A reflection on Mark 7:31-37
Friday of the Fifth Week in Ordinary Time
©2022 by Gloria M. Chang

Jesus left the district of Tyre and went by way of Sidon to the Sea of Galilee, into the district of the Decapolis. And people brought to him a deaf man who had a speech impediment and begged him to lay his hand on him. He took him off by himself away from the crowd. He put his finger into the man’s ears and, spitting, touched his tongue; then he looked up to heaven and groaned, and said to him, “Ephphatha!” (that is, “Be opened!”) And immediately the man’s ears were opened, his speech impediment was removed, and he spoke plainly. He ordered them not to tell anyone. But the more he ordered them not to, the more they proclaimed it. They were exceedingly astonished and they said, “He has done all things well. He makes the deaf hear and the mute speak.”

Mark 7:31-37

Faith in the Decapolis

Leaving the Gentile district of Tyre, Jesus journeyed to the Decapolis by a circuitous route, bearing Israel’s hope to the nations. During his last visit, Jesus had healed a demoniac in the tombs, shocking the townspeople by drowning a swineherd. This time they welcomed Jesus with faith, asking him to heal a deaf man with a speech impediment.


Respecting the man’s need for privacy, Jesus escorted him away from the crowd. Healing the man in a series of steps, he put his finger in the man’s ears and his saliva on his tongue. Looking up to heaven, he groaned. Then he turned to the man and commanded in Aramaic, “Ephphatha!” (“Be opened!”) And immediately the man’s ears were opened, his speech impediment was removed, and he spoke plainly.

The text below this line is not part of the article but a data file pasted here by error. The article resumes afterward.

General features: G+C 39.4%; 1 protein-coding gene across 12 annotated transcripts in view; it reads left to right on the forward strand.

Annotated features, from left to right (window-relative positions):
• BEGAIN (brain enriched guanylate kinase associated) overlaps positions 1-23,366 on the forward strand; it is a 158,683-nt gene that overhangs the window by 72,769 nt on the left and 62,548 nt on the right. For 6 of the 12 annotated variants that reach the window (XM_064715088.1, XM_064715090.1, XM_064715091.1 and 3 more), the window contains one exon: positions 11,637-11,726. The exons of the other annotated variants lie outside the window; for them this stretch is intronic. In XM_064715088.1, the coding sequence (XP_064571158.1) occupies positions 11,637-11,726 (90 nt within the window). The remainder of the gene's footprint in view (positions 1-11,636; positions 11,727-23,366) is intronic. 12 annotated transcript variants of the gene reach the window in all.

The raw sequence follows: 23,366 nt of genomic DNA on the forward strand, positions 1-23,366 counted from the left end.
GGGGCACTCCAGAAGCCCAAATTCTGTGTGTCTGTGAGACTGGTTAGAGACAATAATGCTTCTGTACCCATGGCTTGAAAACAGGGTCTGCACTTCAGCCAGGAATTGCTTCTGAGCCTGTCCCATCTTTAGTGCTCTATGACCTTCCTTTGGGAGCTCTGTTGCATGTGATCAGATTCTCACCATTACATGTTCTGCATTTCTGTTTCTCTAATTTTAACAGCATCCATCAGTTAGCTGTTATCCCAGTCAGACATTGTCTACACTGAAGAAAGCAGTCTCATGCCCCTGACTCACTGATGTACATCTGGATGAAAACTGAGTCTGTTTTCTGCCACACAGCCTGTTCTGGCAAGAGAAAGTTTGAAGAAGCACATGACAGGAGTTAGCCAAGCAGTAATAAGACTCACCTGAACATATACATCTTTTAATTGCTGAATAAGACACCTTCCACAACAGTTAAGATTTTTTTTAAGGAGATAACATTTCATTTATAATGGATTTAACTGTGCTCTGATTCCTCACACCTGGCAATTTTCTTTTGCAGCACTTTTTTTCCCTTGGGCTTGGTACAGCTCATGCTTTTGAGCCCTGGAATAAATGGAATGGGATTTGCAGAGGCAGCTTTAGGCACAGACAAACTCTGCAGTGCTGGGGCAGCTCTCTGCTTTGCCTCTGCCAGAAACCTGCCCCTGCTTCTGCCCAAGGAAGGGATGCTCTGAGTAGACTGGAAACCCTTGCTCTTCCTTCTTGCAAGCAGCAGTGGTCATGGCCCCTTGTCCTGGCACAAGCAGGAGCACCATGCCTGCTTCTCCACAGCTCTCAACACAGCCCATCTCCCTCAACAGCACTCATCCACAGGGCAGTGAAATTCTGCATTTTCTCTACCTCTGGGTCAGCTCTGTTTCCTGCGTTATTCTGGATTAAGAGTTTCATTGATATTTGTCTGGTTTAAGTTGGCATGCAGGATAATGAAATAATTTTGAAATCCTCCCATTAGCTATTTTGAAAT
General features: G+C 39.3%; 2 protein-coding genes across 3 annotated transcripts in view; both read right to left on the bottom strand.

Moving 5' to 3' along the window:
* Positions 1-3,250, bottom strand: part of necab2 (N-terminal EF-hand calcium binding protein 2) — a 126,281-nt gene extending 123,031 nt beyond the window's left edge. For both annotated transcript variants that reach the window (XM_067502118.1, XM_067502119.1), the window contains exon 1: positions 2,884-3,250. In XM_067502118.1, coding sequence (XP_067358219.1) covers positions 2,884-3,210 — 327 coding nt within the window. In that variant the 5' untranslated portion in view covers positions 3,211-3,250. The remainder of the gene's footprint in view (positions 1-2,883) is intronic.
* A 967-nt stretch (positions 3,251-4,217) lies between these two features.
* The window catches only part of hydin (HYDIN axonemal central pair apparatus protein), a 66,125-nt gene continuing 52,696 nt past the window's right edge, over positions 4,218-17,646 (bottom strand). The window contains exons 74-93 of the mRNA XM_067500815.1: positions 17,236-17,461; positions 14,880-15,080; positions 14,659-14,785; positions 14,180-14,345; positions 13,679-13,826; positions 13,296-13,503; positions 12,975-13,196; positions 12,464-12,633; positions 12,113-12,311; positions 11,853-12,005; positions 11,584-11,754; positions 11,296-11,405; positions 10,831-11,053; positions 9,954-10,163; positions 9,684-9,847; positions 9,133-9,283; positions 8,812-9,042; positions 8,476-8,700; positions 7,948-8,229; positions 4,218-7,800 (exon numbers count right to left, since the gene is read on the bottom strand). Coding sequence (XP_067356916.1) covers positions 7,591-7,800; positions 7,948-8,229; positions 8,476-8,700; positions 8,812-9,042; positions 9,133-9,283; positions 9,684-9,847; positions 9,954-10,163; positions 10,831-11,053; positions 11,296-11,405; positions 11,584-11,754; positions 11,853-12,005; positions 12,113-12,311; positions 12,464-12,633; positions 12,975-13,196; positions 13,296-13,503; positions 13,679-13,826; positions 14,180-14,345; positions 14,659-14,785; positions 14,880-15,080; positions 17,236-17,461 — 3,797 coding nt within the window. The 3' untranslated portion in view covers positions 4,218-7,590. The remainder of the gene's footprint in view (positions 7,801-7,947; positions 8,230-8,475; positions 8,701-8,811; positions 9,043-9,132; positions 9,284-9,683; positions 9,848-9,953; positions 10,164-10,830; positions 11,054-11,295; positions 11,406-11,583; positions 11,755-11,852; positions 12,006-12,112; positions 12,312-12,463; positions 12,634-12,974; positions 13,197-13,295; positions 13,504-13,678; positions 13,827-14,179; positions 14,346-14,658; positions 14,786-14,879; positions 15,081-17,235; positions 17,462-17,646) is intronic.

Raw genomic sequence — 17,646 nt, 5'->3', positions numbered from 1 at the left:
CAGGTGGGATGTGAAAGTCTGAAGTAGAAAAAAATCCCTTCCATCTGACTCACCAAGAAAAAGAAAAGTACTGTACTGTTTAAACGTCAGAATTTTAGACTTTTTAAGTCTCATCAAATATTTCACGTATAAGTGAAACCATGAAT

Paradise Restored

The deaf-mute represents all humankind in need of healing and wholeness. When the Messiah comes, the prophets foretold, he will restore his people.

Then the eyes of the blind shall see,
and the ears of the deaf be opened;
Then the lame shall leap like a stag,
and the mute tongue sing for joy.
For waters will burst forth in the wilderness,
and streams in the Arabah.

Isaiah 35:5-6

Fulfilling the prophecy of Isaiah, Christ restores paradise. In Genesis, the Spirit hovered over the face of the waters as God spoke order into chaos through his Word.3 In the new Genesis, sighing in the Spirit, Christ opened the ears of the deaf-mute with a word.

God’s Two Hands

Over the centuries, theologians explained Christ’s saving work as the action of the Holy Trinity. In Irenaeus’ famous image, the Father reaches out to heal man with his “two hands”—the Son and the Spirit.1 St. Gregory the Great writes: “The Spirit is called the finger of God. When the Lord put his fingers into the ears of the deaf mute, he was opening the soul of man to faith through the gifts of the Holy Spirit.”2

He Has Done All Things Well

In an instant, the man’s ears opened to hear the sweet voice of his Savior, and his tongue loosened to praise the Lord. Jesus’ order to say nothing about the miracle went unheeded. Echoing Isaiah, the crowd proclaimed: “He has done all things well. He makes the deaf hear and the mute speak.”

Christ Heals the Nations

May the Lord open the ears of the nations, pouring out his Spirit as at Pentecost.4

“Ephphatha!” says the Word to the nations.
Hear and speak the Spirit’s inspirations.


1 Irenaeus, Against Heresies, Book V, Chapter 6.
2 St. Gregory the Great, Homilies on Ezekiel, Homily 10.
3 Genesis 1:1-3.
4 Acts 2.

Leave a Reply